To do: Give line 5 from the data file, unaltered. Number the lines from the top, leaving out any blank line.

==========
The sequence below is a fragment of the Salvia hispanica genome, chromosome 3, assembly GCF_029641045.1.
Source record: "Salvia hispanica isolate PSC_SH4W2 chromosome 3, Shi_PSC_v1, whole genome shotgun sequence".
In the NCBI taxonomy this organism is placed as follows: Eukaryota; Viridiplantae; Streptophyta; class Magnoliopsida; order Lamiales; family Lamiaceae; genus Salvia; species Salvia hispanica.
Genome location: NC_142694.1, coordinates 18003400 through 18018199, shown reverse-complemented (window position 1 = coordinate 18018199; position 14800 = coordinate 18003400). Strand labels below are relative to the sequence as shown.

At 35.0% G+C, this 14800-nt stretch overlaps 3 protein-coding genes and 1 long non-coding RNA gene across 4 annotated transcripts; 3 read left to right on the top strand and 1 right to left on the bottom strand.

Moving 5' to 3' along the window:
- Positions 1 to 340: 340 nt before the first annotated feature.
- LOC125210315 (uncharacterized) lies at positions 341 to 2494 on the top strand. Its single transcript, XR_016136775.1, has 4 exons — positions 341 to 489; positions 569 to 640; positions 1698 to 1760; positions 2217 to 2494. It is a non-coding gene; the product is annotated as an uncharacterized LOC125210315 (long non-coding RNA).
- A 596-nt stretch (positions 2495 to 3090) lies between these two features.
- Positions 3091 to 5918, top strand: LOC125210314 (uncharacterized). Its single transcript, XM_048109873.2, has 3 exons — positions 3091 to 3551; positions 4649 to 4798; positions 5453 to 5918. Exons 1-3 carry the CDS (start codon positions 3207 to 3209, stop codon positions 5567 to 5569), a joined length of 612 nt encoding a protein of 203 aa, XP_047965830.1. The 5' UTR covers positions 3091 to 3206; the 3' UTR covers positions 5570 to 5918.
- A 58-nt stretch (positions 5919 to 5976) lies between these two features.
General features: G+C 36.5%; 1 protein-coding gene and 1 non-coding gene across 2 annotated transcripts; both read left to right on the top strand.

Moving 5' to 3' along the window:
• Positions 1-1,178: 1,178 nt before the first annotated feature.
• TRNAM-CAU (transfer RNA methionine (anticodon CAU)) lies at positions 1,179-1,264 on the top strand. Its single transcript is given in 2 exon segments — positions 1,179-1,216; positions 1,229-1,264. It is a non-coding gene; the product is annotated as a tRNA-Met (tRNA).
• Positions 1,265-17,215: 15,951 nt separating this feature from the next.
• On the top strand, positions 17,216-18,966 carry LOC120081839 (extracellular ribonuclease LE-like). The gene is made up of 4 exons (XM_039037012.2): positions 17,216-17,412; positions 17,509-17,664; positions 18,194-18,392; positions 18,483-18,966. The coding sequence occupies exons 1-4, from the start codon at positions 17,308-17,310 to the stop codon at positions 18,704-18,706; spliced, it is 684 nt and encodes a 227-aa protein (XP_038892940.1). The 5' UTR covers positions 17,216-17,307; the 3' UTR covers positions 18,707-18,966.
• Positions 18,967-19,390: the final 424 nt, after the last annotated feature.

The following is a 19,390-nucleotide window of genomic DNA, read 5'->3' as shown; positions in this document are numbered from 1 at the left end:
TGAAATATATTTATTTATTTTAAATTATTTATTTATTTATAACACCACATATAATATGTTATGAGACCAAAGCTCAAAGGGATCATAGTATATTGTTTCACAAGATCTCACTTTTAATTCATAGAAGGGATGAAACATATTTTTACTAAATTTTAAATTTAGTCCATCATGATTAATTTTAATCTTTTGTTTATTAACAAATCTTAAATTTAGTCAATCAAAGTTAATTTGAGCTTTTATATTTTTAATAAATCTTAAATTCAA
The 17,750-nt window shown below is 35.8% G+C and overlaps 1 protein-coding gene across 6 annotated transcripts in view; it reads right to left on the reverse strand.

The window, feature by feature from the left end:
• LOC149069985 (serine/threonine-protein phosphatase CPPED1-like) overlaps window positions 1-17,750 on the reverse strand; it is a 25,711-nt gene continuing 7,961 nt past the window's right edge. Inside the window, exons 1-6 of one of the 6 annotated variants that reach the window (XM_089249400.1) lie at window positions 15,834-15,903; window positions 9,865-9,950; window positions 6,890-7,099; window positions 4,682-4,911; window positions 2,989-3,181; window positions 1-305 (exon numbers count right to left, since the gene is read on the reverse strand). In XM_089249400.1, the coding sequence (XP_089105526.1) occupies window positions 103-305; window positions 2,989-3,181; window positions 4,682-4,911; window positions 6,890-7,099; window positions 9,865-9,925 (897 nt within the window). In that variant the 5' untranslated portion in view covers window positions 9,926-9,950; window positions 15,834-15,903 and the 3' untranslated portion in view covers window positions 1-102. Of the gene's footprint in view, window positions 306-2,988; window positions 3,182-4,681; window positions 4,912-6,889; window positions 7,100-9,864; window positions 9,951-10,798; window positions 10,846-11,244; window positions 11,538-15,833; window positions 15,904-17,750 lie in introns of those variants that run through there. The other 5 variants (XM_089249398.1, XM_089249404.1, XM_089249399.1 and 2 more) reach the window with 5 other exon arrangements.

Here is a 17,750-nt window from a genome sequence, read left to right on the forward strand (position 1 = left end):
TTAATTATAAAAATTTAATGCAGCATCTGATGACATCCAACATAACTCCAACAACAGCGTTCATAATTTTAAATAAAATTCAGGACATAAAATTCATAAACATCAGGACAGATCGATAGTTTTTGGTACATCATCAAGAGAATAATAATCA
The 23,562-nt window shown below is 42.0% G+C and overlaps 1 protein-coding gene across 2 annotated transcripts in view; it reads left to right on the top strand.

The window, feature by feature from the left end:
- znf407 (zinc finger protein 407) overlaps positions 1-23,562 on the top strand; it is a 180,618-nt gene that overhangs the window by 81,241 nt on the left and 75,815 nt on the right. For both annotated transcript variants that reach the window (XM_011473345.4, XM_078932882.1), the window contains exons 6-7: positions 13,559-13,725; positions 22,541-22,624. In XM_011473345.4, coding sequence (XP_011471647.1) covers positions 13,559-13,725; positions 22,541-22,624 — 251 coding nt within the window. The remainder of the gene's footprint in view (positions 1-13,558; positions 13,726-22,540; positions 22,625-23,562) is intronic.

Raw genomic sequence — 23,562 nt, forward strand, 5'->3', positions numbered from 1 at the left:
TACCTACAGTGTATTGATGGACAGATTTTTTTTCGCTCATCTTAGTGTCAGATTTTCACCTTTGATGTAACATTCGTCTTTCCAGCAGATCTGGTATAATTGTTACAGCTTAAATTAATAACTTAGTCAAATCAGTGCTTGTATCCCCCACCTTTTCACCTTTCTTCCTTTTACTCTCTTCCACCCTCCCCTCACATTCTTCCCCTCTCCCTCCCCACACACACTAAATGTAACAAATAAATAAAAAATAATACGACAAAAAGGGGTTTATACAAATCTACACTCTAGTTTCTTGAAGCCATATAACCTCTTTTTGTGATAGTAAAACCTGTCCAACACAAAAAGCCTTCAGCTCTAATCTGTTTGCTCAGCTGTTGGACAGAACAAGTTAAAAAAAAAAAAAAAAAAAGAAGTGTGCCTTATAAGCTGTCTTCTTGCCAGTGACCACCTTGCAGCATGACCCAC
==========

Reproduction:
At 35.0% G+C, this 14800-nt stretch overlaps 3 protein-coding genes and 1 long non-coding RNA gene across 4 annotated transcripts; 3 read left to right on the top strand and 1 right to left on the bottom strand.